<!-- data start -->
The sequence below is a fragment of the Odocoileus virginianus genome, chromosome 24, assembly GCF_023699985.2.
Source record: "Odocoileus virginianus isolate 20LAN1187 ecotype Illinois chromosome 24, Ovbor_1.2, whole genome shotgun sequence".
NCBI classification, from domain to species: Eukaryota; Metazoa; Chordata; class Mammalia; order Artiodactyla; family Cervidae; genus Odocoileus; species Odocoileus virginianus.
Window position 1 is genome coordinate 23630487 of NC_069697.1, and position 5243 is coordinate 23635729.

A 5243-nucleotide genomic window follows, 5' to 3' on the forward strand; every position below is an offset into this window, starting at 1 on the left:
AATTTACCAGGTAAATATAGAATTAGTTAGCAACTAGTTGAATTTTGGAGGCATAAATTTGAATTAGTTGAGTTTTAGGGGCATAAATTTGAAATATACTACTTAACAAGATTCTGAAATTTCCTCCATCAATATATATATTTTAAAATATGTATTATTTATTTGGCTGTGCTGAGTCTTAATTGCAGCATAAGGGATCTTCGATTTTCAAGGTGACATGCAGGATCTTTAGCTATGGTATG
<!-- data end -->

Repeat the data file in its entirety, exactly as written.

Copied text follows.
The sequence below is a fragment of the Odocoileus virginianus genome, chromosome 24, assembly GCF_023699985.2.
Source record: "Odocoileus virginianus isolate 20LAN1187 ecotype Illinois chromosome 24, Ovbor_1.2, whole genome shotgun sequence".
NCBI classification, from domain to species: Eukaryota; Metazoa; Chordata; class Mammalia; order Artiodactyla; family Cervidae; genus Odocoileus; species Odocoileus virginianus.
Window position 1 is genome coordinate 23630487 of NC_069697.1, and position 5243 is coordinate 23635729.

A 5243-nucleotide genomic window follows, 5' to 3' on the forward strand; every position below is an offset into this window, starting at 1 on the left:
AATTTACCAGGTAAATATAGAATTAGTTAGCAACTAGTTGAATTTTGGAGGCATAAATTTGAATTAGTTGAGTTTTAGGGGCATAAATTTGAAATATACTACTTAACAAGATTCTGAAATTTCCTCCATCAATATATATATTTTAAAATATGTATTATTTATTTGGCTGTGCTGAGTCTTAATTGCAGCATAAGGGATCTTCGATTTTCAAGGTGACATGCAGGATCTTTAGCTATGGTATG